How to Make Remote Work Work
Staying productive can be challenging in any environment, but working remotely poses some unique obstacles. Not only do you contend with common workplace focus-zappers such as email, factors like family members and a sink full of dishes can compete for your attention. It can be difficult to make remote work work.
To increase the likelihood of staying on task, try these tips to make remote work work.
1. Designate a work area.
Every telecommuter needs a space that can be used exclusively for work.
While it needn’t be a fancy office, it should be a quiet place with enough room to keep necessary materials handy. Not only does such an arrangement prevent important documents from accidentally mixing in with household junk mail, but also going “off to work” (even if just down the hall) helps your mind make the shift from personal to professional.
Likewise, closing a door reminds others that you’re working. Post a sign stating when you’ll be available to let them know when to return.
2. Eliminate distractions.
Working at home requires a good deal of self-control. Without co-workers and managers around to help regulate your actions, it becomes easier to give in to time-wasting temptations. Thus, it pays to keep your work area as distraction-free as possible.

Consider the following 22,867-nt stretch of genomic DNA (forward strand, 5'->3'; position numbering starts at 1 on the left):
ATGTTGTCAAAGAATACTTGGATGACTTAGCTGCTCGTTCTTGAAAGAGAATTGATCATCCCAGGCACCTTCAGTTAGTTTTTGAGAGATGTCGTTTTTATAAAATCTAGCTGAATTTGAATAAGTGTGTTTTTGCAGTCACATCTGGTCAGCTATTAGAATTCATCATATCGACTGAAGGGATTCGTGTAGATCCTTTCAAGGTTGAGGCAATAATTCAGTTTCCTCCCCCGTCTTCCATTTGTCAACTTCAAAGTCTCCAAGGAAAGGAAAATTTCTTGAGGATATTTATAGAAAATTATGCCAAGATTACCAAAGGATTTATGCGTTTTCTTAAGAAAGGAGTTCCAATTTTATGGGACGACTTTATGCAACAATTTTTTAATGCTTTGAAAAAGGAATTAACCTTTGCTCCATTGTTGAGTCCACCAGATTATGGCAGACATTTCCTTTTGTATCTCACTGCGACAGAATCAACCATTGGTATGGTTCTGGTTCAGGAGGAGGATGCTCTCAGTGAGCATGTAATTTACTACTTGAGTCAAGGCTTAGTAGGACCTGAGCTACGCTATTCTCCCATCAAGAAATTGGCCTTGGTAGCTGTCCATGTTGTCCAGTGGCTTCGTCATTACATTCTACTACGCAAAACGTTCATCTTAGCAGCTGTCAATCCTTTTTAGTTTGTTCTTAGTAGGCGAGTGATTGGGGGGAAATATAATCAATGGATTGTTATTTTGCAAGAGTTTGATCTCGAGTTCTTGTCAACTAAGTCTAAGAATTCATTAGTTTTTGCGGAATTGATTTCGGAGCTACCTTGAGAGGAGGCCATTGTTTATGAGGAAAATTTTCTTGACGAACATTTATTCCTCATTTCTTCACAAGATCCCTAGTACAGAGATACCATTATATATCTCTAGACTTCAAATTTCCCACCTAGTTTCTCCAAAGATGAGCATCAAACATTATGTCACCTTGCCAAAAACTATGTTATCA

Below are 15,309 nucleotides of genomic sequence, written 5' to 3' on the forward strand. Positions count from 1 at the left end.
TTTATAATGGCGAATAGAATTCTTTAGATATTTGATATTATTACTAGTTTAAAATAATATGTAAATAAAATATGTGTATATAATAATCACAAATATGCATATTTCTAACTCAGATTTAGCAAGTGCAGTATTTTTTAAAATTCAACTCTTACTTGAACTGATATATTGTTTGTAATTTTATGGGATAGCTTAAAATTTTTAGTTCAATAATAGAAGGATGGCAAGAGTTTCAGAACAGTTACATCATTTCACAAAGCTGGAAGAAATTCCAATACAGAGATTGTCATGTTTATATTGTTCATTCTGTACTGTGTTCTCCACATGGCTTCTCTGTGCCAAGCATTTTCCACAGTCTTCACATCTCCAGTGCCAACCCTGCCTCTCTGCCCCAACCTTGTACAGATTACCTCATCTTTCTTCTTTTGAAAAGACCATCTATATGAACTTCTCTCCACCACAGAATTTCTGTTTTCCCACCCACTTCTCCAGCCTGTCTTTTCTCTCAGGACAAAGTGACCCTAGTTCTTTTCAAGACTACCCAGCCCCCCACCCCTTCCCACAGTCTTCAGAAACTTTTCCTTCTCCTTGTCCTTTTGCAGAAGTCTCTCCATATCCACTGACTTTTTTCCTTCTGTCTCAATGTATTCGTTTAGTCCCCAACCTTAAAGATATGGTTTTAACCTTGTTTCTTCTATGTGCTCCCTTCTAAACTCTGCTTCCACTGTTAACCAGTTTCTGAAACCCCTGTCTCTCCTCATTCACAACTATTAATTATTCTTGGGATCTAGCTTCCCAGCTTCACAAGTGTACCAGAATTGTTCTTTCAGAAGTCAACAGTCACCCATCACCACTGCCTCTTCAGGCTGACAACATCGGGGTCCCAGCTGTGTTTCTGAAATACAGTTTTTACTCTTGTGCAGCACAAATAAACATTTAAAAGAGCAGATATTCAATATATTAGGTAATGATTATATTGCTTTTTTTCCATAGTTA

Proactive measures such as relocating a television set to another room and closing all online sites not directly related to the work at hand can cut down on the urge to “peek” for a minute (or 10).
Watch out, too, for self-interruption. Since we often worry that we’ll forget something if we don’t act on the thought immediately, keep a notebook by your desk. Quickly write down whatever pops into your head that threatens to throw you off-course—be it what needs to be thawed for dinner tonight or checking if you have carpool on Thursday.
Then, pick a time later to deal with this list and assign each item a place in your master schedule.
3. End today thinking about tomorrow.
Lay the foundation for a productive day the night before while thoughts are fresh in your head. Trying to figure out where to begin kills momentum, so jot some notes about where you left off before calling the workday quits.
Create a new to-do list that’s ready to be followed immediately when you step into your workspace, and gather materials so that you can dive into projects rather than waste time hunting. A strong start can set the tone for the whole day.
4. Take breaks.
Regardless of environment, every worker needs time to refresh. Be sure to schedule in time for a proper lunch and regular breaks. These physical and mental respites will enable returning to duties with more energy and focus, and looking forward to them will help the day pass more pleasantly.
Go ahead and throw in that load of towels or chat with a neighbor during these planned interruptions.
You needn’t feel guilty about it!
By Beth Braccio Hering | October 10, 2016 | Categories: Work Remotely